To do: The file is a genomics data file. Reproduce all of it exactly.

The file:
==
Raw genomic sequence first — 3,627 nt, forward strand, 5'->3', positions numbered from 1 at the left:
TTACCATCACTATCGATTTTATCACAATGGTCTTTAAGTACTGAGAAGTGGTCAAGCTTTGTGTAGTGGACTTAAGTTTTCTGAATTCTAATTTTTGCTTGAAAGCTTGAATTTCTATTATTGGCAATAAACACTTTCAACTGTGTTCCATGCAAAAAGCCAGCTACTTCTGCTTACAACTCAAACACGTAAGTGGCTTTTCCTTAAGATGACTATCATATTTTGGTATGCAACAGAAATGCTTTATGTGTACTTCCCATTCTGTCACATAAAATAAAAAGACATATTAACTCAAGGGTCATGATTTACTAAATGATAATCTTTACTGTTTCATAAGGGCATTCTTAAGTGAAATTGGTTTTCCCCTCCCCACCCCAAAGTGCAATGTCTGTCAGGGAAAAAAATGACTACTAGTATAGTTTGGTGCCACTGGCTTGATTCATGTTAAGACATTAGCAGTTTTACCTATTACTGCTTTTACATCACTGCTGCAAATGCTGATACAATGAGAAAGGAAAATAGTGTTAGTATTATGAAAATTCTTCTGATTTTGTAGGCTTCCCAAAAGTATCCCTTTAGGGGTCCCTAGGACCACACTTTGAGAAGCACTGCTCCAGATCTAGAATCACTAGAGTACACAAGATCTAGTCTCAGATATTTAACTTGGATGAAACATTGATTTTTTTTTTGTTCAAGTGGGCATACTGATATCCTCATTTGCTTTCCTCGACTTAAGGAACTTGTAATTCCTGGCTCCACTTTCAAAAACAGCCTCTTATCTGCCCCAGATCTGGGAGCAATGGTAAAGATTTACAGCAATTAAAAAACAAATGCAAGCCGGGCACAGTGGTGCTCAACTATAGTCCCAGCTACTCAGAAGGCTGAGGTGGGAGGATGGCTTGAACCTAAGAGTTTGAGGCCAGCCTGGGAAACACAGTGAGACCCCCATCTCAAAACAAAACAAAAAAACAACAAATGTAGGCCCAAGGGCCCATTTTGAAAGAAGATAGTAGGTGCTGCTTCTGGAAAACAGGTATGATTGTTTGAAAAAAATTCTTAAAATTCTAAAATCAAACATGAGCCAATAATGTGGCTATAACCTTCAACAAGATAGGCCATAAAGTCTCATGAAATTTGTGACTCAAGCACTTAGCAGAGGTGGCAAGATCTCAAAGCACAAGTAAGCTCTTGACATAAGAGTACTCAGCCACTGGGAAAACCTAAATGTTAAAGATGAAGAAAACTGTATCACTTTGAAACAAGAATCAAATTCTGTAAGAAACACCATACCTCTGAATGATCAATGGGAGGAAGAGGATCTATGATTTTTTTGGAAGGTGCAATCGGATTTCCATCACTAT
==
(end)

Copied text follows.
Raw genomic sequence first — 3,627 nt, forward strand, 5'->3', positions numbered from 1 at the left:
TTACCATCACTATCGATTTTATCACAATGGTCTTTAAGTACTGAGAAGTGGTCAAGCTTTGTGTAGTGGACTTAAGTTTTCTGAATTCTAATTTTTGCTTGAAAGCTTGAATTTCTATTATTGGCAATAAACACTTTCAACTGTGTTCCATGCAAAAAGCCAGCTACTTCTGCTTACAACTCAAACACGTAAGTGGCTTTTCCTTAAGATGACTATCATATTTTGGTATGCAACAGAAATGCTTTATGTGTACTTCCCATTCTGTCACATAAAATAAAAAGACATATTAACTCAAGGGTCATGATTTACTAAATGATAATCTTTACTGTTTCATAAGGGCATTCTTAAGTGAAATTGGTTTTCCCCTCCCCACCCCAAAGTGCAATGTCTGTCAGGGAAAAAAATGACTACTAGTATAGTTTGGTGCCACTGGCTTGATTCATGTTAAGACATTAGCAGTTTTACCTATTACTGCTTTTACATCACTGCTGCAAATGCTGATACAATGAGAAAGGAAAATAGTGTTAGTATTATGAAAATTCTTCTGATTTTGTAGGCTTCCCAAAAGTATCCCTTTAGGGGTCCCTAGGACCACACTTTGAGAAGCACTGCTCCAGATCTAGAATCACTAGAGTACACAAGATCTAGTCTCAGATATTTAACTTGGATGAAACATTGATTTTTTTTTTGTTCAAGTGGGCATACTGATATCCTCATTTGCTTTCCTCGACTTAAGGAACTTGTAATTCCTGGCTCCACTTTCAAAAACAGCCTCTTATCTGCCCCAGATCTGGGAGCAATGGTAAAGATTTACAGCAATTAAAAAACAAATGCAAGCCGGGCACAGTGGTGCTCAACTATAGTCCCAGCTACTCAGAAGGCTGAGGTGGGAGGATGGCTTGAACCTAAGAGTTTGAGGCCAGCCTGGGAAACACAGTGAGACCCCCATCTCAAAACAAAACAAAAAAACAACAAATGTAGGCCCAAGGGCCCATTTTGAAAGAAGATAGTAGGTGCTGCTTCTGGAAAACAGGTATGATTGTTTGAAAAAAATTCTTAAAATTCTAAAATCAAACATGAGCCAATAATGTGGCTATAACCTTCAACAAGATAGGCCATAAAGTCTCATGAAATTTGTGACTCAAGCACTTAGCAGAGGTGGCAAGATCTCAAAGCACAAGTAAGCTCTTGACATAAGAGTACTCAGCCACTGGGAAAACCTAAATGTTAAAGATGAAGAAAACTGTATCACTTTGAAACAAGAATCAAATTCTGTAAGAAACACCATACCTCTGAATGATCAATGGGAGGAAGAGGATCTATGATTTTTTTGGAAGGTGCAATCGGATTTCCATCACTAT